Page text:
Much has been said of consumer packaged goods in 2020 and 2021. From the raids on store shelves for toilet paper to the rationing of hand sanitizer, rarely have we seen such unpredictable, and yet repeatable, challenges to the supply chain of consumer packaged goods.
At the time of publication, we are not yet through 2021, yet we already know a few things about next year:
– Supply chain issues continue to challenge our infrastructure
– Labor shortages will continue to disrupt aspects of our supply chain
– Demand for CPG will be difficult to predict.
Let’s take a few minutes to dig into these aspects of our business and discuss what the future holds for consumer packaged goods, at least in the near future.
Supply Chain Bottlenecks will Continue into 2022
Overseas transport of goods is and will remain bottlenecked. The port of Los Angeles accounts for 40% of all shipping containers entering the US. As of early October, more than half of the ships at that port have not even been able to berth. Recent efforts to move operations to 24/7 may help alleviate the backlog, but it will take time. Even so, these efforts will do nothing to eliminate bottlenecks in the trucking, rail, and last-mile infrastructure. As a result of this compounding effect, supply chain challenges for consumer packaged goods will remain with us at least through 2022, likely into 2023.
Demand for warehousing continues to rise as distributors seek to ensure adequate supply entering the end of the year. Consumer packaged goods are increasingly competing for space with holiday retail items as distributors and retailers seek to ensure a profitable holiday season. Both by stocking up on items to ensure product availability and beginning holiday sales early – in some cases beginning Black Friday sales as early as October – affordable warehousing capacity is increasingly scarce.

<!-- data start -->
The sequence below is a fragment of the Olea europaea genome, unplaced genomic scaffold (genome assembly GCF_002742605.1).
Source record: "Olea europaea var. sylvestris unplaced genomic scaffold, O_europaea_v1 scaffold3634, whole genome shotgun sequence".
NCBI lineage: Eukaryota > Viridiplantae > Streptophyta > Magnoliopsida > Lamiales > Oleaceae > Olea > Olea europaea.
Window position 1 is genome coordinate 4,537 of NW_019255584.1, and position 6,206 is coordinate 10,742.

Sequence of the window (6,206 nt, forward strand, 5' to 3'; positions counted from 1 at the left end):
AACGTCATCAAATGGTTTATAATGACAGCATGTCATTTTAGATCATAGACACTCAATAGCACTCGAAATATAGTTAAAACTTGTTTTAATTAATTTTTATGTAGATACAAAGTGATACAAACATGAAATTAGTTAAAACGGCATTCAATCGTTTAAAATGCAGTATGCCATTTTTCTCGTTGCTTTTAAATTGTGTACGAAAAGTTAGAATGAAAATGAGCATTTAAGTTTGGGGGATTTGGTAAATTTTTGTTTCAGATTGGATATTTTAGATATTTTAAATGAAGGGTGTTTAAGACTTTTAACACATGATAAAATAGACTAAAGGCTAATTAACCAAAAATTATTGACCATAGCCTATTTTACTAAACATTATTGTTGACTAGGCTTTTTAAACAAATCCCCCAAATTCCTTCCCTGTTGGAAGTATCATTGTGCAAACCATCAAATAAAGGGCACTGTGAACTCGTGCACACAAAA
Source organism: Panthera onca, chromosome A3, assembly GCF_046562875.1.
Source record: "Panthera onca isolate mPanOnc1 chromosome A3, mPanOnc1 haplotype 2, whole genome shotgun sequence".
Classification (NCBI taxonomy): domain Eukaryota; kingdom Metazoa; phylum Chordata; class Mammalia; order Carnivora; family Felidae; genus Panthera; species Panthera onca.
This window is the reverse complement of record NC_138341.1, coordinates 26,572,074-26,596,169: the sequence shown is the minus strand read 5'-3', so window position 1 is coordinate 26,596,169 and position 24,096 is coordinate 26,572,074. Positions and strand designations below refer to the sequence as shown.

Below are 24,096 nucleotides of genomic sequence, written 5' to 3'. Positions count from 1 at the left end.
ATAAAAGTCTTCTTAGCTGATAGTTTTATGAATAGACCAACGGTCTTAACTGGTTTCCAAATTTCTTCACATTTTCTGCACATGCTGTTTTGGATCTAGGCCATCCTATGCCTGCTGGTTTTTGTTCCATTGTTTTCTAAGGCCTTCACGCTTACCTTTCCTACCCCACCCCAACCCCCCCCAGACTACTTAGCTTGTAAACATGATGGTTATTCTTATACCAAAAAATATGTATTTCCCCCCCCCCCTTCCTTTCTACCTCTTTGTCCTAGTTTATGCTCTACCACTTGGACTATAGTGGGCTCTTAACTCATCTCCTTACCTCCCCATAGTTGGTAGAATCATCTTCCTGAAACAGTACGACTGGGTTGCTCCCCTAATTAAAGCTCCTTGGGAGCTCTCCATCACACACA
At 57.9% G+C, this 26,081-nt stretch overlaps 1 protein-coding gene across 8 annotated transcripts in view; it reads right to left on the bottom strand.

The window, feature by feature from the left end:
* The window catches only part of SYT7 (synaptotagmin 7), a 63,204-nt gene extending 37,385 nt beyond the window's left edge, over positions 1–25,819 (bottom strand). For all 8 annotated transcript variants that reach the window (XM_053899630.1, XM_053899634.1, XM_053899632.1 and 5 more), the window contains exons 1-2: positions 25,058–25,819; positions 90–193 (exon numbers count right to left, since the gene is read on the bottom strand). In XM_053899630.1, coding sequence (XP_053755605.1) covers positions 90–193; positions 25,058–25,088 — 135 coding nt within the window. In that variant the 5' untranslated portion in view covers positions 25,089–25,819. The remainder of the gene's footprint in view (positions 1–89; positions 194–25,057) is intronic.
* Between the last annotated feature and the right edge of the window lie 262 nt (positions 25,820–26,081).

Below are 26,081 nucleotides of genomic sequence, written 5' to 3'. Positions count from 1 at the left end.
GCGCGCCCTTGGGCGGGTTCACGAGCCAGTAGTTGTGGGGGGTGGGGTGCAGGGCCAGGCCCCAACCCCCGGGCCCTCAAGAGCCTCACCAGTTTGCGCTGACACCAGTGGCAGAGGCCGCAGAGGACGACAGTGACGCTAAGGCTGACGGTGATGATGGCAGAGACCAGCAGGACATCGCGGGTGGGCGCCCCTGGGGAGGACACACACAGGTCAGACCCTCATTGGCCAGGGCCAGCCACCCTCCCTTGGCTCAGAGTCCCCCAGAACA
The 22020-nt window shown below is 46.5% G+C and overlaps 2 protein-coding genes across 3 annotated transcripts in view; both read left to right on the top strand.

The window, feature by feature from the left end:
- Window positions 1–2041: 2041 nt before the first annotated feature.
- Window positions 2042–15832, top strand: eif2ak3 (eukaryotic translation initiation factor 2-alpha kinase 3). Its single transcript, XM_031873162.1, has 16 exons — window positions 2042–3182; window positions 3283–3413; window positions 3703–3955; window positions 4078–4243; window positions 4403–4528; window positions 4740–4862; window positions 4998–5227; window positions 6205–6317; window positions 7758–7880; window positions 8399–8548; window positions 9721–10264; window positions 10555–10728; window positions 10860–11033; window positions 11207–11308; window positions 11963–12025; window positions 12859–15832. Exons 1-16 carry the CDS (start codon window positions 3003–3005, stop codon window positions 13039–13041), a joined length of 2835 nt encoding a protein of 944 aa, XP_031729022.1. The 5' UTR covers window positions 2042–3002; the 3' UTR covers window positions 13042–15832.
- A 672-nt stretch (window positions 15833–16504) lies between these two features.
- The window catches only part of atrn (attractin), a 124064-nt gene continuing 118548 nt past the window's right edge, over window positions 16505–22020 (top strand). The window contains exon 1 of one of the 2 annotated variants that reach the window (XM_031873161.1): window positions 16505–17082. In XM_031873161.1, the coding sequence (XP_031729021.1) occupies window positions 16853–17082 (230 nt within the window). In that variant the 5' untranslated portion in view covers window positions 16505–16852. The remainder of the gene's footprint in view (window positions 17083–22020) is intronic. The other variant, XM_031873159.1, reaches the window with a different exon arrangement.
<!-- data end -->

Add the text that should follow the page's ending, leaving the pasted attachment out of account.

The Labor Shortage will Continue to be a Challenge
Adding to these structural challenges is a labor shortfall impacting all aspects of the supply chain. Recently released data shows that 77% of manufacturers experiencing difficulties attracting and retaining skilled workers. Meanwhile, the warehousing and transportation industry hit record highs in July of this year.
Overall, “year-over-year, wages rose 4.6% in September, up from a 4.0% gain in August and a seven-month high.” This is likely higher in the supply chain, and these costs, once increased, tend to remain a the increased level. The high increases month-over-month have continued to the point that the increased costs can no longer be absorbed and inflationary pressures are beginning to show in the market.
Consumer Demand will Remain Volatile
As we discovered in 2020 – and a bit in 2021 – consumer demand for products can be unpredictable. Whether influenced by news, social media, or just fear, runs on consumer packaged goods like toilet paper, cleaning products, sanitizer, and more can accelerate with little to no notice. This accelerated demand far outpaces the rate at which production can be increased, much less the lead time required to move product and replenish shelves.
This volatility will require manufacturers and distributors to maintain higher stock levels or risk losing market share to competitors. Much criticism can be given for the behavior of toilet paper hoarders in 2021. Yet one cannot deny that 1) they spent money on products and 2) they did not return to replenish their supply for quite some time. The ability to meet demand, no matter how finicky and unpredictable, is critical to cultivating market share.
2022 will certainly start off the way 2021 has gone for consumer packaged goods. Increased costs in the supply chain from manufacturing to distribution will likely lead to inflationary prices, at least for the short term, with labor and logistics challenges adding to volatile consumer demand and increased competition for warehousing space.
How Can we Help?
At PRISM Logistics, we work to support our clients by utilizing state-of-the-art technology to provide our clients with 24/7, real-time views of their product inventory. Clients are able to incorporate this data into their other information to ensure optimum supply levels are maintained and they can navigate this challenging environment. As a family business, we have been working in Food and Consumer Packaged goods since our founding and we pride ourselves in our ability to help our clients find an optimal solution to their distribution needs in Northern California. Let us know how we can help you. Fill out our rate request form today.